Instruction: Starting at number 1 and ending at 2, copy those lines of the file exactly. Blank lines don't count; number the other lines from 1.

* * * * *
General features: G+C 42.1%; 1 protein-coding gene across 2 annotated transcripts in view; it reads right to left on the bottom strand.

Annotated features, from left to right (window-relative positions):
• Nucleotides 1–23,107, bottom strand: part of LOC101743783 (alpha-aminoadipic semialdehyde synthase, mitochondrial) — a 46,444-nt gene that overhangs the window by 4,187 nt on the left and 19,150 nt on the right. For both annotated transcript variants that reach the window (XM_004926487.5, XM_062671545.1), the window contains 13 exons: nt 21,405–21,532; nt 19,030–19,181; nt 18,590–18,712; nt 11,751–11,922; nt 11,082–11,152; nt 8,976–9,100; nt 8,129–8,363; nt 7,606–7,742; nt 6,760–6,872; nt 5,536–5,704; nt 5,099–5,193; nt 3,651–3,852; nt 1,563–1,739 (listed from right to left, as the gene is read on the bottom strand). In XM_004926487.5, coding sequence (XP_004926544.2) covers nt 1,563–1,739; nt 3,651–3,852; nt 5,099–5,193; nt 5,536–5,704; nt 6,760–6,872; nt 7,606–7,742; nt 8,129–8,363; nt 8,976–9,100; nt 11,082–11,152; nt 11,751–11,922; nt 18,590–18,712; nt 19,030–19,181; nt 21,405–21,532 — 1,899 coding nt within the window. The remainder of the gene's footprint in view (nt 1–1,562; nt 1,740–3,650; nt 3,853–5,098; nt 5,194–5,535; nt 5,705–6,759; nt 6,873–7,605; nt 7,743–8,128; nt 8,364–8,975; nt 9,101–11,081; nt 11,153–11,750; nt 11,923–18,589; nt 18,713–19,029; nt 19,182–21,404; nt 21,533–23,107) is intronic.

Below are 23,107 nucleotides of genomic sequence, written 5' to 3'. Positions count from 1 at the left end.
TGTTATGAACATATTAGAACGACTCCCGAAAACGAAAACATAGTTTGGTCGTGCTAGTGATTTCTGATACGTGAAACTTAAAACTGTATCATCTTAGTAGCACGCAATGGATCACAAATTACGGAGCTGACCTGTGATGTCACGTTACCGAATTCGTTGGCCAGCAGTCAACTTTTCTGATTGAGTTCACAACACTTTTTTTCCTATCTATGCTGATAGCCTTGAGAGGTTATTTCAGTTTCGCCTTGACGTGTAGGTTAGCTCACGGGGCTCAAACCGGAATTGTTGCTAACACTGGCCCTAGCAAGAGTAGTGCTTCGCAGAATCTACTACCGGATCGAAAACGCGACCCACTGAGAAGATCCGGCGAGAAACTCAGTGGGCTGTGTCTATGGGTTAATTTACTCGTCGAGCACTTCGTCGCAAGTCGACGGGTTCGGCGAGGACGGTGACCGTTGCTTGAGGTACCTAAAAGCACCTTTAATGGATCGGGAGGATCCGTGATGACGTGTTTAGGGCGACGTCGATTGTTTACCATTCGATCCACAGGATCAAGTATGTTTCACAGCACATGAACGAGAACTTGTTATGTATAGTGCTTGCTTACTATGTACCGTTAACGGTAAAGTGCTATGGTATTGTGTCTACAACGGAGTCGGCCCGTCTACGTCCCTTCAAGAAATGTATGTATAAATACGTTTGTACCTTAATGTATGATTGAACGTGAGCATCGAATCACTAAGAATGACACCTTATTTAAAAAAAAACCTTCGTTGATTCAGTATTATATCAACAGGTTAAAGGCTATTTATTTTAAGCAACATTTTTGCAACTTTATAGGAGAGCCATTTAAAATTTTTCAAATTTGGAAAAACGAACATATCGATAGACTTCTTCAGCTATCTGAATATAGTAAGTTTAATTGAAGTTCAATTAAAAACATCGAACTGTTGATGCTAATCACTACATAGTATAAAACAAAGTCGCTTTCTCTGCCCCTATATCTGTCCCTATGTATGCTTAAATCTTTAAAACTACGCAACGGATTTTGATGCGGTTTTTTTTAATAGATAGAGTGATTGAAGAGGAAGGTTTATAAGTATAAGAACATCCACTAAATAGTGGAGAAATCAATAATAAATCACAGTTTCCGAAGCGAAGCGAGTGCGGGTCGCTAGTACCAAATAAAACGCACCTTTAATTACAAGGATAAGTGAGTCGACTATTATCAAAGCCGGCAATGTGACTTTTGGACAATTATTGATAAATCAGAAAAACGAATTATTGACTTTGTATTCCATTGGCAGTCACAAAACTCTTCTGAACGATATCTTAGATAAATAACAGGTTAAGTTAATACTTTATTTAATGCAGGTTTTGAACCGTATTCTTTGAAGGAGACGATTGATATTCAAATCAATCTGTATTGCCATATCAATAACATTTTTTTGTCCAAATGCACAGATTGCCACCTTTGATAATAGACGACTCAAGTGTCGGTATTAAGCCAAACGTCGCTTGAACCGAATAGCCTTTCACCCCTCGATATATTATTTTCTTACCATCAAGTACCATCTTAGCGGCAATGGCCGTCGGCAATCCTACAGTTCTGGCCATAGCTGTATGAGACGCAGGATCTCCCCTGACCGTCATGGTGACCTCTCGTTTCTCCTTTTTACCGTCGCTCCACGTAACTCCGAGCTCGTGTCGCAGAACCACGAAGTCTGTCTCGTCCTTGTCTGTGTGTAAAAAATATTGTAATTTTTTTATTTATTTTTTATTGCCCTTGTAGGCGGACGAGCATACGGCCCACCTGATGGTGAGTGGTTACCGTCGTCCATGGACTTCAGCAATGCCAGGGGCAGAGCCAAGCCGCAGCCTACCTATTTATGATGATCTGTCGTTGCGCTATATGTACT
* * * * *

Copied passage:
General features: G+C 42.1%; 1 protein-coding gene across 2 annotated transcripts in view; it reads right to left on the bottom strand.

Annotated features, from left to right (window-relative positions):